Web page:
Drinking and Driving - Know your limits

January 31, 2019

Drinking and Driving - Know your limits

We’ve all been there… battling with the decision as to whether it’s ok to have just one glass of wine or pint of beer on a night out, or after work, even though we need to drive home. The stark reality is that even one alcoholic drink could put you over the legal limit for drink driving, as the time it takes to absorb and eliminate alcohol from the body varies from person to person.

In this article, find out precisely what the law states about the alcohol limit for drivers, plus tips on how you can safely stay under the drink-drive limit.

What are the legal limits for drinking and driving?

The law in England and Wales states that drivers must adhere to an alcohol limit of:

  • 80 milligrammes of alcohol per 100 millilitres of blood.
  • 35 microgrammes per 100 millilitres of breath.
  • 107 milligrammes per 100 millilitres of urine.

The law differs in Scotland, in that the limit is lower at 50 milligrammes of alcohol per 100 millilitres of blood (this reduced limit is the same in many other European countries).

These figures aren’t exactly easy to decipher, are they? They certainly don’t add up to a simple answer, such as one alcoholic drink, or two.

Why the alcohol limit varies from person to person

The way alcohol is absorbed and broken down in the body depends on several factors including:

  • Your tipple – the type of alcohol you drink and how many units it contains.
  • How fast you’re drinking – several alcoholic drinks in a short space of time will cause the alcohol to build up quickly in your system.
  • Food – what you’ve had to eat before drinking. If your stomach is full of food, the alcohol absorption process will be slowed down, and therefore the effects of alcohol will be lower, compared to if you drink on an empty stomach.
  • You – your sex, weight, age, and metabolism. If you’re of a slim build and tiny, alcohol will have a stronger effect on you, compared to someone who is larger. With that said, an overweight person will be affected by alcohol more than someone who is lean with little body fat.

Ultimately, because of these factors, there’s no safe amount of alcohol to drink if you intend to drive because even a small amount could send you over the limit, and in turn, affect your ability to drive.

How can alcohol affect you when driving?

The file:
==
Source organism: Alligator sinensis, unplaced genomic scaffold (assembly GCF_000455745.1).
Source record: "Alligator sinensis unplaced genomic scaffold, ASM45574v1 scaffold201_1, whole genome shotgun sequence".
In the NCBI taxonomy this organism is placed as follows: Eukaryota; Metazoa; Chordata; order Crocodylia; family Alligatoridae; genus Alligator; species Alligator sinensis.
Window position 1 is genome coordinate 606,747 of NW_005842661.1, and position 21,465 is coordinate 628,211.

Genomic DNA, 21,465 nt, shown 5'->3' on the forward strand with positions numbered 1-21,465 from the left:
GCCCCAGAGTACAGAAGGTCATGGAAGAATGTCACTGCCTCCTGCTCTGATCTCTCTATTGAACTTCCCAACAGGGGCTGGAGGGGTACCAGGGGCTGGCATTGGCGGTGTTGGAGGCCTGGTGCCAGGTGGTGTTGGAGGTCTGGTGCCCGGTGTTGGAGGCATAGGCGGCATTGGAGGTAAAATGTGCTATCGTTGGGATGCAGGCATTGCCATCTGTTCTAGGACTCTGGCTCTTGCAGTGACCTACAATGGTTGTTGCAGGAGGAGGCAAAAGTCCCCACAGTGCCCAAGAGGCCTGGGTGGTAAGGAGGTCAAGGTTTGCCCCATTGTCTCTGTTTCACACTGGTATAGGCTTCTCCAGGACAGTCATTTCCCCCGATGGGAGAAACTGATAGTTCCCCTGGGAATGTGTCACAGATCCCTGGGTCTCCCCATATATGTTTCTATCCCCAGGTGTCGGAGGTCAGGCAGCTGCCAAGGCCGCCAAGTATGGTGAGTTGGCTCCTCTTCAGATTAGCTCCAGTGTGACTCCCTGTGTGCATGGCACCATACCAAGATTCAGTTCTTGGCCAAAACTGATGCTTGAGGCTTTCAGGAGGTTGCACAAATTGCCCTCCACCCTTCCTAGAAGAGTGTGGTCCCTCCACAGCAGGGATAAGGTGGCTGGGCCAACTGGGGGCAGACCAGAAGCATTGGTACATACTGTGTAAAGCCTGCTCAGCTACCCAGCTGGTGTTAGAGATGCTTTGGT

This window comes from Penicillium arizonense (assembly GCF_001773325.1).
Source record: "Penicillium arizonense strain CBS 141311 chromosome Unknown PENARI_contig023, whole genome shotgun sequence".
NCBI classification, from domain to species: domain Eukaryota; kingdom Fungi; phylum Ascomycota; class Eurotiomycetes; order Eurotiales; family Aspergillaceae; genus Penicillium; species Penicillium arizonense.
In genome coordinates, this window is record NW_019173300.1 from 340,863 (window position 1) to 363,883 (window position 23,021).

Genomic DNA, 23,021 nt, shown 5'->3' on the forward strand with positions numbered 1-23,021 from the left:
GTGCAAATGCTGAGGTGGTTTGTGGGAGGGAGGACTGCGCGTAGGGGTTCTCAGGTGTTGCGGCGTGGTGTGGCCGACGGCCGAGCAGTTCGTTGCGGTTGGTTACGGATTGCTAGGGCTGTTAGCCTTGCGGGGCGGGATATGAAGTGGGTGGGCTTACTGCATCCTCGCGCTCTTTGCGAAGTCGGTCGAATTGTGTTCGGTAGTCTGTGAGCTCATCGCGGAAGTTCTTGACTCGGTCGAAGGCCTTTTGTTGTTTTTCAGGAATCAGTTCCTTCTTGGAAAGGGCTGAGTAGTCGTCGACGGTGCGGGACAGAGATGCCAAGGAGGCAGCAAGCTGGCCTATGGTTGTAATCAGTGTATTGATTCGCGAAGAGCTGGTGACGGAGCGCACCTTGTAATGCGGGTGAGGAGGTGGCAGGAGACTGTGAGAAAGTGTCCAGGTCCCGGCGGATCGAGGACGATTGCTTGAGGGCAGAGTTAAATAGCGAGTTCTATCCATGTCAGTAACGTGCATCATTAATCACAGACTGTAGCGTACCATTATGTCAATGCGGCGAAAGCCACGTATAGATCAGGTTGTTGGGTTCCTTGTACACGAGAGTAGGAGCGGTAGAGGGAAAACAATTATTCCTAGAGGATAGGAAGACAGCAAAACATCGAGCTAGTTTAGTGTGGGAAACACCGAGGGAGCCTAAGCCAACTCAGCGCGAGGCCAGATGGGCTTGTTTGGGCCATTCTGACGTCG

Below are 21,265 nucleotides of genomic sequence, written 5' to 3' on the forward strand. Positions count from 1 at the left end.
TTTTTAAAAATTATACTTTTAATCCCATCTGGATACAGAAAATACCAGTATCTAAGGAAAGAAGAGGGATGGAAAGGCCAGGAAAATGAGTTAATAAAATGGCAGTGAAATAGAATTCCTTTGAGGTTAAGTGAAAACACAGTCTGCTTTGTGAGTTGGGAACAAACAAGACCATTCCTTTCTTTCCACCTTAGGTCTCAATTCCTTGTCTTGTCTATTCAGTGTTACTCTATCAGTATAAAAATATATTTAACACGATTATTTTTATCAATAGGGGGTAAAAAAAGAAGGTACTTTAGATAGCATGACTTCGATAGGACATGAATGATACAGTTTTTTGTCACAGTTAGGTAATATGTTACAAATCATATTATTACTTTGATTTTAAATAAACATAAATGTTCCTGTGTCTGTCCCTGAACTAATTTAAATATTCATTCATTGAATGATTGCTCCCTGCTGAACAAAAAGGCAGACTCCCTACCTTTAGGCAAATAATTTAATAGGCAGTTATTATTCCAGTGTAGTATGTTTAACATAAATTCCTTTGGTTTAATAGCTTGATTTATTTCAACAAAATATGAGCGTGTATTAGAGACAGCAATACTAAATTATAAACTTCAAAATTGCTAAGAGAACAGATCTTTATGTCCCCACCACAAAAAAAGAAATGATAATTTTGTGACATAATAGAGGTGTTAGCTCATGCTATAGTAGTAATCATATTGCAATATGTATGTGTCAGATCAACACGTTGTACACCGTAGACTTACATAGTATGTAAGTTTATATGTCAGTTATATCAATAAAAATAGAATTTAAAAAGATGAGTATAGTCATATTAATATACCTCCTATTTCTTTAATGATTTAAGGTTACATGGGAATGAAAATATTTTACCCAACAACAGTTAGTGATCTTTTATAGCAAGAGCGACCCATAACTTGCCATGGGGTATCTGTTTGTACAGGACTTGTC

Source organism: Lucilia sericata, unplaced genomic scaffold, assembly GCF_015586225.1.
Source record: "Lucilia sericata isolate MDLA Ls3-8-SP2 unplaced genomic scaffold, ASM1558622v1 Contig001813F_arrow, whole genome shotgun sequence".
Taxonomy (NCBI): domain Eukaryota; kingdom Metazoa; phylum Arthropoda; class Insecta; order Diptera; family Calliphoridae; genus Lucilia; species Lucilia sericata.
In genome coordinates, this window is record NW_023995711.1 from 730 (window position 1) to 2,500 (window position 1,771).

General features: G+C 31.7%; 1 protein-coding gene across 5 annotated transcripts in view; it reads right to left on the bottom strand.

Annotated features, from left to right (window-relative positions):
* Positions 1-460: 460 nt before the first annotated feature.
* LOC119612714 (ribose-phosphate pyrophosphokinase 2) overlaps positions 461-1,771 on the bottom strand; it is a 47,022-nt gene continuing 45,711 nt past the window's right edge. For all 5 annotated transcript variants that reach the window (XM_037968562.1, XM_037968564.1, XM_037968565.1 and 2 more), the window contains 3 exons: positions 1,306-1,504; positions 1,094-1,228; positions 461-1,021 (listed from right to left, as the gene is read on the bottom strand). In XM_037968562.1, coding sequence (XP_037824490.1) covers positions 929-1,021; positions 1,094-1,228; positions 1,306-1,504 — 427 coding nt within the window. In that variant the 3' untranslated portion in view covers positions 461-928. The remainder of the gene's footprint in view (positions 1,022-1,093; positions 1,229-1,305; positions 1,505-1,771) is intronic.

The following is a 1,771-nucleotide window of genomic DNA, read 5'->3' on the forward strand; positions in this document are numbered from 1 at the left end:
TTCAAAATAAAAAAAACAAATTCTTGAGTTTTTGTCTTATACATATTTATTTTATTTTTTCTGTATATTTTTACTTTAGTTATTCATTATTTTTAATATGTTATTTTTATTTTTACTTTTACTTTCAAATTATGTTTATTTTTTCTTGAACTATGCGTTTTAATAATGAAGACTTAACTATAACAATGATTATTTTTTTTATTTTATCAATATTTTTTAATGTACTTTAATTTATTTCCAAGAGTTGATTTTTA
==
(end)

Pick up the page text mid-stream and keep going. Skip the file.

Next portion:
Most people will be able to relate to the physical effects of alcohol – the way it makes you feel more relaxed and carefree, for example. Those that have experienced a few rough mornings will know of the more detrimental side effects of too much booze, such as vomiting, a headache, and blurred vision.

What actually happens to your body when you drink alcohol is that it takes longer for your brain to process information and receive messages from the eye. Your reaction times will be slower, and you won’t be as alert as usual.

When driving, you need to be fully alert, so you can anticipate potential hazards and react quickly to them if need be. Alcohol, even in small quantities, could affect your vision, concentration, and coordination, making you a danger on the road to both yourself and other people.

How to stay safely under the drink drive limit

The best way to avoid being over the limit is not to drink alcohol at all if you know you need to drive somewhere. The consequences of what can happen while driving over the alcohol limit are just not worth the risk.

Several penalties can be handed out by the police if you get caught drink-driving, including a ban from driving and even a prison sentence. But worse than that, the decision to drink and drive could result in you killing someone, should you have an accident.

Avoiding alcohol when on a night out with friends can prove tricky, especially if you like to let your hair down a little. Follow our tips below to keep you and those around you safe on the journey home:

  • Don’t be the designated driver – see if another friend is happy to drive if you think you’ll be tempted to drink.
  • Leave your vehicle at home – grab a cab, Uber, bus or the tube to and from your destination.
  • Get a friend to help – give them your car keys at the beginning of the night and tell them not to give them back to you until morning.
  • Drink non-alcoholic drinks – as well as soft drinks, there are various zero-alcohol cocktails and beers you could enjoy instead. You won’t get quite the same buzz, but many of these taste very similar to the real thing.

Drinking at home

More and more people are choosing to stay in for drinks, rather than going out. Not only is doing this cheaper than spending money in bars, restaurants and on transport, but it offers the freedom of being able to drink alcohol without worrying about driving anywhere.

Another benefit to drinking at home is that it’s generally more convenient, especially if you have to consider child-care or if you like to smoke when drinking.

If you decide to drink at home, make sure to buy your alcohol earlier in the day, while sober, and purchase enough of it. That way, you can avoid running out and won’t be tempted to hop in your car to drive to the local liquor store after drinking.

Alcohol Delivery in London

Better still, consider ordering your alcohol online from Drinks House 247. We’re able to deliver an extensive range of wines, beers, liquor, and champagne to most areas in central London, within 30 minutes! We can supply mixers, soft drinks, and cigarettes too.

Our service is ideal for if you’re having a late night party and have run out of alcohol, or you merely fancy kicking back at home with a few drinks. Give us a call on 0203 393 8809 or view our collection online now.